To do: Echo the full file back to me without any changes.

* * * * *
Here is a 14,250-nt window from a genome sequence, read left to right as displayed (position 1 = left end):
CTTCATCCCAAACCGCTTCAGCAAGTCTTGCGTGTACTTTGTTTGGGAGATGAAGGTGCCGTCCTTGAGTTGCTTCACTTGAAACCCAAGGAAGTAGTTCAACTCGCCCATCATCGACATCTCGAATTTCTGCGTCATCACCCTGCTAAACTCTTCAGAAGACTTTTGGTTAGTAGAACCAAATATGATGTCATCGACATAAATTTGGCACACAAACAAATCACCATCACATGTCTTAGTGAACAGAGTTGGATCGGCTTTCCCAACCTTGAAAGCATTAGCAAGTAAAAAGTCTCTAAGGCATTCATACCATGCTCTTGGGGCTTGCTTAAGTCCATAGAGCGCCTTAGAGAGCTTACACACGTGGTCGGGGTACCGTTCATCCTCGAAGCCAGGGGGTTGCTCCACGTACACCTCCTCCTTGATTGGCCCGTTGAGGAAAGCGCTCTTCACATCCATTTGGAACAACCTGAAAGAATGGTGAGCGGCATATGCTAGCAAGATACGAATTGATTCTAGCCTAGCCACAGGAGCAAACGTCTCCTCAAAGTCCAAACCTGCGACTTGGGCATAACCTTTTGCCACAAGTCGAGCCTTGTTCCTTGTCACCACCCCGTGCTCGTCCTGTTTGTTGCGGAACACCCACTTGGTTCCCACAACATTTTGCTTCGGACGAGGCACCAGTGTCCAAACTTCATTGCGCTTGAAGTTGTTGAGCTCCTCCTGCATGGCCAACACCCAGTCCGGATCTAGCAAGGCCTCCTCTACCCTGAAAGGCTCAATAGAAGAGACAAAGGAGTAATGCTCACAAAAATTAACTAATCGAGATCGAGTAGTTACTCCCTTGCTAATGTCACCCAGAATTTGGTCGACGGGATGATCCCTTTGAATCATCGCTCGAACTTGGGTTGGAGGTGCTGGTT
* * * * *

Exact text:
Here is a 14,250-nt window from a genome sequence, read left to right as displayed (position 1 = left end):
CTTCATCCCAAACCGCTTCAGCAAGTCTTGCGTGTACTTTGTTTGGGAGATGAAGGTGCCGTCCTTGAGTTGCTTCACTTGAAACCCAAGGAAGTAGTTCAACTCGCCCATCATCGACATCTCGAATTTCTGCGTCATCACCCTGCTAAACTCTTCAGAAGACTTTTGGTTAGTAGAACCAAATATGATGTCATCGACATAAATTTGGCACACAAACAAATCACCATCACATGTCTTAGTGAACAGAGTTGGATCGGCTTTCCCAACCTTGAAAGCATTAGCAAGTAAAAAGTCTCTAAGGCATTCATACCATGCTCTTGGGGCTTGCTTAAGTCCATAGAGCGCCTTAGAGAGCTTACACACGTGGTCGGGGTACCGTTCATCCTCGAAGCCAGGGGGTTGCTCCACGTACACCTCCTCCTTGATTGGCCCGTTGAGGAAAGCGCTCTTCACATCCATTTGGAACAACCTGAAAGAATGGTGAGCGGCATATGCTAGCAAGATACGAATTGATTCTAGCCTAGCCACAGGAGCAAACGTCTCCTCAAAGTCCAAACCTGCGACTTGGGCATAACCTTTTGCCACAAGTCGAGCCTTGTTCCTTGTCACCACCCCGTGCTCGTCCTGTTTGTTGCGGAACACCCACTTGGTTCCCACAACATTTTGCTTCGGACGAGGCACCAGTGTCCAAACTTCATTGCGCTTGAAGTTGTTGAGCTCCTCCTGCATGGCCAACACCCAGTCCGGATCTAGCAAGGCCTCCTCTACCCTGAAAGGCTCAATAGAAGAGACAAAGGAGTAATGCTCACAAAAATTAACTAATCGAGATCGAGTAGTTACTCCCTTGCTAATGTCACCCAGAATTTGGTCGACGGGATGATCCCTTTGAATCATCGCTCGAACTTGGGTTGGAGGTGCTGGTT